Wednesday, July 1, 2009

Shifting Focus - A Caveat


I have been trying to finish a post on pop culture and genocide for almost a month now and constantly find myself struggling to form thoughts into coherent sentences. It is time, then, to move away from that for bit and focus on what I've been avoiding: thoughts of my parents. As the end of July brings the 2-year anniversary of my mother's death - and my father's, in a way, though of course that wouldn't happen for another 6 months - it seems only appropriate to spend a little time writing about them. I suppose the underlying theme is death, though not in the teenage macabre sense: what's running through my head as I attempt to sleep is more nostalgia than anything else. In order to calm those thoughts and fall asleep before 2am I will share them with you.

I am terrified of forgetting the sound of my parents' voices. Their smell is already fading from my memory in that I cannot close my eyes and just breath in, smelling them as though they were near; I need a physical reminder, like the Vicks Vapo-Rub Mom would put under her nose before bed to counteract the effects of 40 years of cigarettes or one of Seth's undershirts after a long day of work - the scent of man and labor. There are others: Clinique Happy, Mom's favorite perfume, or menthol cigarettes; black coffee for Dad. Yet memory without prompt is difficult. I concentrate so hard to remember the faintest whiff of something but am unsure if the scent that comes through is real or just a fabrication sunconsciously created to avoid falling into panic. I wonder if that's just how the olfactory sense is or have I failed somehow?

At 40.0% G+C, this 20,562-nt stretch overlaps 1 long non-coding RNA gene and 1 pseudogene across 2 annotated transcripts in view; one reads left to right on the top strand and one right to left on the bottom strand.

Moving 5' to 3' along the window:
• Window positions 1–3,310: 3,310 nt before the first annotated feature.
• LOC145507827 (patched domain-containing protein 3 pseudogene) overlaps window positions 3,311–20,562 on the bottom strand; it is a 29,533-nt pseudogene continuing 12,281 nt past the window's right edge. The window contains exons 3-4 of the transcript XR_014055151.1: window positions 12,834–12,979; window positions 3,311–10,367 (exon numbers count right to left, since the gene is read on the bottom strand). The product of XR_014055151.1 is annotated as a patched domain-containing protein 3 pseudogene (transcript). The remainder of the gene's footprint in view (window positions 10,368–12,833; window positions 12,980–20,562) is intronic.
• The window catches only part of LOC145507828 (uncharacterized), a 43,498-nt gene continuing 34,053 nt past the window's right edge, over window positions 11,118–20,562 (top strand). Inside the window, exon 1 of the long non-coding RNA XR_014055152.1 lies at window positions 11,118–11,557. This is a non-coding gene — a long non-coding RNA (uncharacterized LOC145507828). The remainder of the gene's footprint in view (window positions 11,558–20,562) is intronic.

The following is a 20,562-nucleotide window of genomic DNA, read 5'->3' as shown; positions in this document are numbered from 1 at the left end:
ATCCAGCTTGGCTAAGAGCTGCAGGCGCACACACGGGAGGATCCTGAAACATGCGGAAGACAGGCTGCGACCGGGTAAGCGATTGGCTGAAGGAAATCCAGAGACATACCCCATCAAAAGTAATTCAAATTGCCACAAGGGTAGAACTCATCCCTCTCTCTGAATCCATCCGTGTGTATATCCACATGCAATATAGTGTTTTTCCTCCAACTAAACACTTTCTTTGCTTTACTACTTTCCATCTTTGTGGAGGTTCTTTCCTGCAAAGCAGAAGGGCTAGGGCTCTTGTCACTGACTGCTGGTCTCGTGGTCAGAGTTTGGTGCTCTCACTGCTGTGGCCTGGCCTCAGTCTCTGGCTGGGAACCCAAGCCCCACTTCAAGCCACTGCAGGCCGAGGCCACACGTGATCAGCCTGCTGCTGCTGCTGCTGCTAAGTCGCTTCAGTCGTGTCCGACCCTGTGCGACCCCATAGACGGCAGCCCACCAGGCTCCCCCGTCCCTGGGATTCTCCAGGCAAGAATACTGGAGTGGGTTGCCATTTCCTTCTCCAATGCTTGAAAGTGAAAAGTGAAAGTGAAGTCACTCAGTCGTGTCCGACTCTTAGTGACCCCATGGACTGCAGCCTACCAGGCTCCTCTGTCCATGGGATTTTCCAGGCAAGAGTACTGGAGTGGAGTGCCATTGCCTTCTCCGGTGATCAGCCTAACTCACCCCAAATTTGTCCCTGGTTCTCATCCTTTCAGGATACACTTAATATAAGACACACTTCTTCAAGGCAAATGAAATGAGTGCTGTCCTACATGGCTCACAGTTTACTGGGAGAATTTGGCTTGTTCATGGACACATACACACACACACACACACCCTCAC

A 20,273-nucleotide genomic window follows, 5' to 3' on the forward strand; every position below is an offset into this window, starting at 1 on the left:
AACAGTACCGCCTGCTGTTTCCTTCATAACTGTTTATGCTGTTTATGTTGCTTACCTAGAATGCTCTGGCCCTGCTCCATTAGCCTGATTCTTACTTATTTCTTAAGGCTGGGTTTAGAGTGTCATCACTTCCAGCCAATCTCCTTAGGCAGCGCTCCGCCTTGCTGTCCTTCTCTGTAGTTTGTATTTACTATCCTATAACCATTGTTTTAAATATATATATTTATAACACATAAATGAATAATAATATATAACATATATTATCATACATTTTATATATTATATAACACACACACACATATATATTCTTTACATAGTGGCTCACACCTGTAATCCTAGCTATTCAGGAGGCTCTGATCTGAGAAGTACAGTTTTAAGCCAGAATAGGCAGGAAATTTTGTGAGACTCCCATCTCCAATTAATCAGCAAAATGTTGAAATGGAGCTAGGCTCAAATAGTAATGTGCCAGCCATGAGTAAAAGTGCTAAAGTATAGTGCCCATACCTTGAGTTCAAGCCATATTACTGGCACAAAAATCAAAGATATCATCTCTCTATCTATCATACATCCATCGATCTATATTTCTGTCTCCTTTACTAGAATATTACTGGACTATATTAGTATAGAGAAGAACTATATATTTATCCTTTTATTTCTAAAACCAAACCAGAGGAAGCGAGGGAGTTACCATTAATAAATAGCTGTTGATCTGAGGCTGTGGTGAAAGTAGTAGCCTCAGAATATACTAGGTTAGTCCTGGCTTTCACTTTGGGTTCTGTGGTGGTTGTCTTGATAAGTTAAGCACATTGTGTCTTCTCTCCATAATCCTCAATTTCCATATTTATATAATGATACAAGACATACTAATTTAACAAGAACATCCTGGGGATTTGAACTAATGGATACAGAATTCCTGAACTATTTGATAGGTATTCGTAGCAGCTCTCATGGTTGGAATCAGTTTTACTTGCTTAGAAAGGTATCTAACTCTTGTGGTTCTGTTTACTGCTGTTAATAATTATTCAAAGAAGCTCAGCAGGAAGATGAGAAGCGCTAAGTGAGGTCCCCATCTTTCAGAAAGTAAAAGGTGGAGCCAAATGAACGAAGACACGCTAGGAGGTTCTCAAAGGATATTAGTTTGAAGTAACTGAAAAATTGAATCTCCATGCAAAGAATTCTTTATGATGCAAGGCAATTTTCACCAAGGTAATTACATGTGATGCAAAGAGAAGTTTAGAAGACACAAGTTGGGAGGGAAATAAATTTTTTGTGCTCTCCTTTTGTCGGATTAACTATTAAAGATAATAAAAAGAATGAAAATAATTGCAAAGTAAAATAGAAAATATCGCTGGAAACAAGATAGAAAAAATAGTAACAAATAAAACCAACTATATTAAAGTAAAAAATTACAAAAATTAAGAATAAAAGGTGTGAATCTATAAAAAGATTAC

I won't allow their voices to fade away. Yelling, laughing, even heartbreaking sadness released as a whisper - I give myself time, if not every day, then every other to close my eyes and focus on those sounds.

On a different note: I have been waking up with the distinct feeling that I am lying in my parents' bed. This only happens when I move to the right side after Seth goes to work and exists briefly in those moments between sleep and waking. Maybe it's the firmness of our bed that mimics the rock my parents slept on or the whiteness of the walls, looking just as unfinished as the plaster in their room. Maybe the nightstand so close to my head replete with a small lamp, watch and digital alarm clock, numbers glowing red through the night. My mother set the alarm for every day my father worked, even after they slept in separate rooms on account of their snoring. He'd ask her each night if she had done so and sometimes would sit on the bed and watch as she did. There was no hint of condescension or dominance in this action; my father's eyes spoke gratefulness and thanks as he watched her perform that simple display of affection.

Whatever it is, I believe I will open my eyes and be in that bedroom again with cool cotton sheets pressed against my cheek. And sometimes, in the far back of my mind, I can even smell it. I can't focus on the scent or it will disappear, but it's there, latent and fulfilling. Maybe I haven't failed, after all.

1 comment:

  1. Just reading your blog and thinking of you...

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